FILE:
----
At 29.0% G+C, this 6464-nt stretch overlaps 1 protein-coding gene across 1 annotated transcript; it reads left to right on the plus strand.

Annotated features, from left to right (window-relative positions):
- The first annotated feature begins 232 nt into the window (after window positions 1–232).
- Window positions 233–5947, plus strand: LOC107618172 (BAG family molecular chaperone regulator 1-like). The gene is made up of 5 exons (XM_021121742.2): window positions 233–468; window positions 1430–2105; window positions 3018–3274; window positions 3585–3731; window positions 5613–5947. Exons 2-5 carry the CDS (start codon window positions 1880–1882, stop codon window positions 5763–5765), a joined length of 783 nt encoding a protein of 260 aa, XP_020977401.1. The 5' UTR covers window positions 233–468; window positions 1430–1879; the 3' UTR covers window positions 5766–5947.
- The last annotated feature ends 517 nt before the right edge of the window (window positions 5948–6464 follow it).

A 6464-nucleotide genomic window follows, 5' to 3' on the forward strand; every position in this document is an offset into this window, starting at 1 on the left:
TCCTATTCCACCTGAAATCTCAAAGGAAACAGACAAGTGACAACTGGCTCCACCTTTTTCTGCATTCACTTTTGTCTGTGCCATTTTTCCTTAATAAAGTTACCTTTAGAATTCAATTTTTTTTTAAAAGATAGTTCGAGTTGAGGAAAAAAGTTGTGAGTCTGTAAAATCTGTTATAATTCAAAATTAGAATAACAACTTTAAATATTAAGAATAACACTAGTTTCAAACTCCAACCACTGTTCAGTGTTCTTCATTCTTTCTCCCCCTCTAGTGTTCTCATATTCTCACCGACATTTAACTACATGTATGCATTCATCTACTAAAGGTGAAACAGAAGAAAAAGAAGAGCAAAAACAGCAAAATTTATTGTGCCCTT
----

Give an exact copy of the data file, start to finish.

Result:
At 29.0% G+C, this 6464-nt stretch overlaps 1 protein-coding gene across 1 annotated transcript; it reads left to right on the plus strand.

Annotated features, from left to right (window-relative positions):
- The first annotated feature begins 232 nt into the window (after window positions 1–232).
- Window positions 233–5947, plus strand: LOC107618172 (BAG family molecular chaperone regulator 1-like). The gene is made up of 5 exons (XM_021121742.2): window positions 233–468; window positions 1430–2105; window positions 3018–3274; window positions 3585–3731; window positions 5613–5947. Exons 2-5 carry the CDS (start codon window positions 1880–1882, stop codon window positions 5763–5765), a joined length of 783 nt encoding a protein of 260 aa, XP_020977401.1. The 5' UTR covers window positions 233–468; window positions 1430–1879; the 3' UTR covers window positions 5766–5947.
- The last annotated feature ends 517 nt before the right edge of the window (window positions 5948–6464 follow it).

A 6464-nucleotide genomic window follows, 5' to 3' on the forward strand; every position in this document is an offset into this window, starting at 1 on the left:
TCCTATTCCACCTGAAATCTCAAAGGAAACAGACAAGTGACAACTGGCTCCACCTTTTTCTGCATTCACTTTTGTCTGTGCCATTTTTCCTTAATAAAGTTACCTTTAGAATTCAATTTTTTTTTAAAAGATAGTTCGAGTTGAGGAAAAAAGTTGTGAGTCTGTAAAATCTGTTATAATTCAAAATTAGAATAACAACTTTAAATATTAAGAATAACACTAGTTTCAAACTCCAACCACTGTTCAGTGTTCTTCATTCTTTCTCCCCCTCTAGTGTTCTCATATTCTCACCGACATTTAACTACATGTATGCATTCATCTACTAAAGGTGAAACAGAAGAAAAAGAAGAGCAAAAACAGCAAAATTTATTGTGCCCTT